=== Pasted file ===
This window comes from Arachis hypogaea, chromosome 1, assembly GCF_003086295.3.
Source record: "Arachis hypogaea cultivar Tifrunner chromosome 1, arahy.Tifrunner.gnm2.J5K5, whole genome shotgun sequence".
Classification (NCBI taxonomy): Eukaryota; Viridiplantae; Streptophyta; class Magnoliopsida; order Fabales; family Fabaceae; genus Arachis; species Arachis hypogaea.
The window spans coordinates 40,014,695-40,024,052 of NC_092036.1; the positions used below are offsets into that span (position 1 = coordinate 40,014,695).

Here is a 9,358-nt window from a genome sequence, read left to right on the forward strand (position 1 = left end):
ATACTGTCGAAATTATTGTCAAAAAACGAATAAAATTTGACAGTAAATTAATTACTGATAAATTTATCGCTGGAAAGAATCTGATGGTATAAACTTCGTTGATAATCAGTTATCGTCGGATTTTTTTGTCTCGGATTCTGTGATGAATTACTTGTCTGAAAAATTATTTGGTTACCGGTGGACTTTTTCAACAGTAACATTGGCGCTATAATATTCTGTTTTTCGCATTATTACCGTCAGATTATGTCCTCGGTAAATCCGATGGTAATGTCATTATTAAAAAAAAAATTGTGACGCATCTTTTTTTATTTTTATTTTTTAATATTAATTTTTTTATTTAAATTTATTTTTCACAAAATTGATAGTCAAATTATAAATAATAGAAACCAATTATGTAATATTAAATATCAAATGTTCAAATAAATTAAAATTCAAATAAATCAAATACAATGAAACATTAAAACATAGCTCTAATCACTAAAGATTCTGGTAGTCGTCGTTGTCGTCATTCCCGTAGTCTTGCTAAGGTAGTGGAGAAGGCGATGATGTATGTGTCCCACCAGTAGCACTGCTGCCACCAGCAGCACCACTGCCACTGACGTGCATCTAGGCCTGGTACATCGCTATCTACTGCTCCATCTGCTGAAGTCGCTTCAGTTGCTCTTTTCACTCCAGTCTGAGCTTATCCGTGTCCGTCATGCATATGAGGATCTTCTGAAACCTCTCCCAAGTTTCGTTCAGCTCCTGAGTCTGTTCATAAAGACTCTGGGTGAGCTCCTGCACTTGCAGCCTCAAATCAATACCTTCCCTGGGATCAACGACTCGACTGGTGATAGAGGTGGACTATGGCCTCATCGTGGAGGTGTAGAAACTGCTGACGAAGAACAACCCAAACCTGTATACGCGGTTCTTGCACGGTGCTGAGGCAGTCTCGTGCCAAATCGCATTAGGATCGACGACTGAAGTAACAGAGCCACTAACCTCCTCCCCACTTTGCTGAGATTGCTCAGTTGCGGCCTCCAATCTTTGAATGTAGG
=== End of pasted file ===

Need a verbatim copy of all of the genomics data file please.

This window comes from Arachis hypogaea, chromosome 1, assembly GCF_003086295.3.
Source record: "Arachis hypogaea cultivar Tifrunner chromosome 1, arahy.Tifrunner.gnm2.J5K5, whole genome shotgun sequence".
Classification (NCBI taxonomy): Eukaryota; Viridiplantae; Streptophyta; class Magnoliopsida; order Fabales; family Fabaceae; genus Arachis; species Arachis hypogaea.
The window spans coordinates 40,014,695-40,024,052 of NC_092036.1; the positions used below are offsets into that span (position 1 = coordinate 40,014,695).

Here is a 9,358-nt window from a genome sequence, read left to right on the forward strand (position 1 = left end):
ATACTGTCGAAATTATTGTCAAAAAACGAATAAAATTTGACAGTAAATTAATTACTGATAAATTTATCGCTGGAAAGAATCTGATGGTATAAACTTCGTTGATAATCAGTTATCGTCGGATTTTTTTGTCTCGGATTCTGTGATGAATTACTTGTCTGAAAAATTATTTGGTTACCGGTGGACTTTTTCAACAGTAACATTGGCGCTATAATATTCTGTTTTTCGCATTATTACCGTCAGATTATGTCCTCGGTAAATCCGATGGTAATGTCATTATTAAAAAAAAAATTGTGACGCATCTTTTTTTATTTTTATTTTTTAATATTAATTTTTTTATTTAAATTTATTTTTCACAAAATTGATAGTCAAATTATAAATAATAGAAACCAATTATGTAATATTAAATATCAAATGTTCAAATAAATTAAAATTCAAATAAATCAAATACAATGAAACATTAAAACATAGCTCTAATCACTAAAGATTCTGGTAGTCGTCGTTGTCGTCATTCCCGTAGTCTTGCTAAGGTAGTGGAGAAGGCGATGATGTATGTGTCCCACCAGTAGCACTGCTGCCACCAGCAGCACCACTGCCACTGACGTGCATCTAGGCCTGGTACATCGCTATCTACTGCTCCATCTGCTGAAGTCGCTTCAGTTGCTCTTTTCACTCCAGTCTGAGCTTATCCGTGTCCGTCATGCATATGAGGATCTTCTGAAACCTCTCCCAAGTTTCGTTCAGCTCCTGAGTCTGTTCATAAAGACTCTGGGTGAGCTCCTGCACTTGCAGCCTCAAATCAATACCTTCCCTGGGATCAACGACTCGACTGGTGATAGAGGTGGACTATGGCCTCATCGTGGAGGTGTAGAAACTGCTGACGAAGAACAACCCAAACCTGTATACGCGGTTCTTGCACGGTGCTGAGGCAGTCTCGTGCCAAATCGCATTAGGATCGACGACTGAAGTAACAGAGCCACTAACCTCCTCCCCACTTTGCTGAGATTGCTCAGTTGCGGCCTCCAATCTTTGAATGTAGG